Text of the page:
As most things don't, it doesn't apply to everyone.
Bad question: "Is an unexamined life worth living?"
Good question: "For whom is an unexamined life worth less than nothing?"
The bad question is fully unanswerable without doing mental gymnastics with your definitions. Have to do weird things with averages or have a baroque idea of [examination].
The good question inherently answers the bad question at the same time, in addition to several other virtues. It focuses the mind on the range and why the range is the shape it is. It gets you out of binary thinking into real-number accounting. It acknowledges that debates on this question are a matter of degree, not kind.
Unfortunately I don't care about the answer. I found out by trying it. Having examined my life: yeah, the unexamined version was basically terrible. Now I don't need to know who else would benefit and who wouldn't; I can't and wouldn't de-examine my life regardless of what the answers are.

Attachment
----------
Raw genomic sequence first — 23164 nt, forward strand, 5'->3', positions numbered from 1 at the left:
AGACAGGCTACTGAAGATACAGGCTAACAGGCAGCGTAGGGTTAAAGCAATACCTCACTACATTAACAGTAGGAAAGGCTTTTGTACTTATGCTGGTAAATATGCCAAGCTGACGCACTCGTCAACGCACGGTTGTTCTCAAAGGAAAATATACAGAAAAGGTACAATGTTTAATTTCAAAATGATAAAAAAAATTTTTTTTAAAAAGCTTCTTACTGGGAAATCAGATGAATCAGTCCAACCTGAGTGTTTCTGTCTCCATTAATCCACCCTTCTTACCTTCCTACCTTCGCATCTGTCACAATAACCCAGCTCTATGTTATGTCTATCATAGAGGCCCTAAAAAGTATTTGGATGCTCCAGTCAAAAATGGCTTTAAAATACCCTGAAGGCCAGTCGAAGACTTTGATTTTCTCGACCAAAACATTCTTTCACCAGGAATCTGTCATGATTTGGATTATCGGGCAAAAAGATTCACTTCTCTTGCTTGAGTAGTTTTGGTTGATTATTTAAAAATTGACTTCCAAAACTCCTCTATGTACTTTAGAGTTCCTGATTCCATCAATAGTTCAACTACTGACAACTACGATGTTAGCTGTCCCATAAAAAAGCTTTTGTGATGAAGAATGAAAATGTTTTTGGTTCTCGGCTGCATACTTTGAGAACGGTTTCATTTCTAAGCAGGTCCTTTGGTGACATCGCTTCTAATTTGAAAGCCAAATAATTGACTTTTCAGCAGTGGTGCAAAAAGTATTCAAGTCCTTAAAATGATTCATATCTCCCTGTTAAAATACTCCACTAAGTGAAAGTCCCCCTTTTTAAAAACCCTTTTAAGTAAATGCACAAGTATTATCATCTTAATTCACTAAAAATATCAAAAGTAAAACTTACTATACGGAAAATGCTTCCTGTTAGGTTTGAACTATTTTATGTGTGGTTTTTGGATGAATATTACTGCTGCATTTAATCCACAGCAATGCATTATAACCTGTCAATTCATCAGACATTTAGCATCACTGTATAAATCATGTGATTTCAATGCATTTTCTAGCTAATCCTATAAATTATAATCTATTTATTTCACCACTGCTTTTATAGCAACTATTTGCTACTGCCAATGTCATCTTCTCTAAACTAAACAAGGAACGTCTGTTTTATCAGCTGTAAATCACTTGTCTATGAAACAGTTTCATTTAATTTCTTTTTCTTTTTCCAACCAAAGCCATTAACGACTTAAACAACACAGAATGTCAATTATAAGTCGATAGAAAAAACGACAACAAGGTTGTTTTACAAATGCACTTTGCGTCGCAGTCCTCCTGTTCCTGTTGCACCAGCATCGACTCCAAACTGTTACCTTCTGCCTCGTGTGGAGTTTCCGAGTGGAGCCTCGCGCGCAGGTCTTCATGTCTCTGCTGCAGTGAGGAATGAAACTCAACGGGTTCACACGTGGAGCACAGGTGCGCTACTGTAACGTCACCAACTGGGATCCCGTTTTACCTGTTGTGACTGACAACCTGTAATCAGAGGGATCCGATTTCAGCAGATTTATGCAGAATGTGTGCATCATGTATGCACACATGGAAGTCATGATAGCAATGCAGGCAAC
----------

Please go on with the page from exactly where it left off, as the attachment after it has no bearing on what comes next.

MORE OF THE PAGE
Still, it's clear that it isn't for everyone, the question is merely when it's wise to trigger the practise.
Further, voting bloc principle. "What if everyone acted like you do?" They don't, though. I don't lead a voting bloc. I'm only deciding for myself. If I had a vast following the calculus would be different, but I don't. (Yes, that does mean there's no solid reason for me not to litter. Whether I do or not is an aesthetic choice.)
This is itself an example of the profits of examining your life. Wards stuff off.
P.S. What would happen if large populations did act like me? Easy: whatever problem the idiot is bitching about wouldn't have existed in the first place. The fact they're having issues is already proving that most don't act like me.